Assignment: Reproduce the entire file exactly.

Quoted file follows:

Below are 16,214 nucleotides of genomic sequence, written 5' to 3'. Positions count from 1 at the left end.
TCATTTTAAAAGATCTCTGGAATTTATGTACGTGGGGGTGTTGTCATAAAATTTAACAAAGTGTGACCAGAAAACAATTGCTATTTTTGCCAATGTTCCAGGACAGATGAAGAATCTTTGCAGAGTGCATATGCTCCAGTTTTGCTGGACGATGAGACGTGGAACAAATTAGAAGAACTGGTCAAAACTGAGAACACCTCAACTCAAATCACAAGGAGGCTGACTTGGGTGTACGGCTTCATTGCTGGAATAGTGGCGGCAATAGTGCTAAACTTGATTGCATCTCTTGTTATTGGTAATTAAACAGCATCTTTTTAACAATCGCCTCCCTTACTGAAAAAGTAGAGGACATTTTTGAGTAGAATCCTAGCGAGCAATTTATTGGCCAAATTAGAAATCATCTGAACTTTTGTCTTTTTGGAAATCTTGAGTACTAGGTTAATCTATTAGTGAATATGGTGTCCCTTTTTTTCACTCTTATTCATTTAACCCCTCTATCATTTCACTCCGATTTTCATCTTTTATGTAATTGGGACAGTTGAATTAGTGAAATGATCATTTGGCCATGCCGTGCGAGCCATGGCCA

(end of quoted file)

Below are 16,214 nucleotides of genomic sequence, written 5' to 3'. Positions count from 1 at the left end.
TCATTTTAAAAGATCTCTGGAATTTATGTACGTGGGGGTGTTGTCATAAAATTTAACAAAGTGTGACCAGAAAACAATTGCTATTTTTGCCAATGTTCCAGGACAGATGAAGAATCTTTGCAGAGTGCATATGCTCCAGTTTTGCTGGACGATGAGACGTGGAACAAATTAGAAGAACTGGTCAAAACTGAGAACACCTCAACTCAAATCACAAGGAGGCTGACTTGGGTGTACGGCTTCATTGCTGGAATAGTGGCGGCAATAGTGCTAAACTTGATTGCATCTCTTGTTATTGGTAATTAAACAGCATCTTTTTAACAATCGCCTCCCTTACTGAAAAAGTAGAGGACATTTTTGAGTAGAATCCTAGCGAGCAATTTATTGGCCAAATTAGAAATCATCTGAACTTTTGTCTTTTTGGAAATCTTGAGTACTAGGTTAATCTATTAGTGAATATGGTGTCCCTTTTTTTCACTCTTATTCATTTAACCCCTCTATCATTTCACTCCGATTTTCATCTTTTATGTAATTGGGACAGTTGAATTAGTGAAATGATCATTTGGCCATGCCGTGCGAGCCATGGCCA